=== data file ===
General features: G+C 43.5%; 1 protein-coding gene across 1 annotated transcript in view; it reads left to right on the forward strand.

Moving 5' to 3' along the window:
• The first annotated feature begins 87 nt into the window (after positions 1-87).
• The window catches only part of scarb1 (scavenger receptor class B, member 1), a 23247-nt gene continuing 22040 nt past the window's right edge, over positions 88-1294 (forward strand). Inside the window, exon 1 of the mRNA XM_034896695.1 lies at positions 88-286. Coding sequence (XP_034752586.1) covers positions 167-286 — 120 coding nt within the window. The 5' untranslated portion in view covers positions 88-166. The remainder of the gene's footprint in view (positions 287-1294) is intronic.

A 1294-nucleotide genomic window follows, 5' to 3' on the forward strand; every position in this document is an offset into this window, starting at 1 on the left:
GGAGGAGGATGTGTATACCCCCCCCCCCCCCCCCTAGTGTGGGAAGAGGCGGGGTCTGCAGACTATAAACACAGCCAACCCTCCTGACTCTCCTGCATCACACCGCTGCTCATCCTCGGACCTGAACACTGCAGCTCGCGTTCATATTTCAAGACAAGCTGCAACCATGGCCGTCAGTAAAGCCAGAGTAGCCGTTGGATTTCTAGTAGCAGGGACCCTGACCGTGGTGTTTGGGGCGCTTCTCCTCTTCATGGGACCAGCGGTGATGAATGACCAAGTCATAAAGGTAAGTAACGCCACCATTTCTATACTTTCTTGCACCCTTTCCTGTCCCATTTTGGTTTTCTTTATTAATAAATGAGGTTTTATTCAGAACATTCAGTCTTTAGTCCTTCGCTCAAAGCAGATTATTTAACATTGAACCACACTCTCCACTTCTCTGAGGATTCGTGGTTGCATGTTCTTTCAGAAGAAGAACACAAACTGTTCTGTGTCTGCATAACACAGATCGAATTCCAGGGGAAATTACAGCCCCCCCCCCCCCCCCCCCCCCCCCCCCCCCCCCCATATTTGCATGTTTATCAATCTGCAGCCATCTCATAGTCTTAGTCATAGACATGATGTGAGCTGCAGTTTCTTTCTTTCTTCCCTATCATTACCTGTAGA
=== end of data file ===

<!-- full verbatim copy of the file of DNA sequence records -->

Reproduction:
General features: G+C 43.5%; 1 protein-coding gene across 1 annotated transcript in view; it reads left to right on the forward strand.

Moving 5' to 3' along the window:
• The first annotated feature begins 87 nt into the window (after positions 1-87).
• The window catches only part of scarb1 (scavenger receptor class B, member 1), a 23247-nt gene continuing 22040 nt past the window's right edge, over positions 88-1294 (forward strand). Inside the window, exon 1 of the mRNA XM_034896695.1 lies at positions 88-286. Coding sequence (XP_034752586.1) covers positions 167-286 — 120 coding nt within the window. The 5' untranslated portion in view covers positions 88-166. The remainder of the gene's footprint in view (positions 287-1294) is intronic.

A 1294-nucleotide genomic window follows, 5' to 3' on the forward strand; every position in this document is an offset into this window, starting at 1 on the left:
GGAGGAGGATGTGTATACCCCCCCCCCCCCCCCCTAGTGTGGGAAGAGGCGGGGTCTGCAGACTATAAACACAGCCAACCCTCCTGACTCTCCTGCATCACACCGCTGCTCATCCTCGGACCTGAACACTGCAGCTCGCGTTCATATTTCAAGACAAGCTGCAACCATGGCCGTCAGTAAAGCCAGAGTAGCCGTTGGATTTCTAGTAGCAGGGACCCTGACCGTGGTGTTTGGGGCGCTTCTCCTCTTCATGGGACCAGCGGTGATGAATGACCAAGTCATAAAGGTAAGTAACGCCACCATTTCTATACTTTCTTGCACCCTTTCCTGTCCCATTTTGGTTTTCTTTATTAATAAATGAGGTTTTATTCAGAACATTCAGTCTTTAGTCCTTCGCTCAAAGCAGATTATTTAACATTGAACCACACTCTCCACTTCTCTGAGGATTCGTGGTTGCATGTTCTTTCAGAAGAAGAACACAAACTGTTCTGTGTCTGCATAACACAGATCGAATTCCAGGGGAAATTACAGCCCCCCCCCCCCCCCCCCCCCCCCCCCCCCCCCCCATATTTGCATGTTTATCAATCTGCAGCCATCTCATAGTCTTAGTCATAGACATGATGTGAGCTGCAGTTTCTTTCTTTCTTCCCTATCATTACCTGTAGA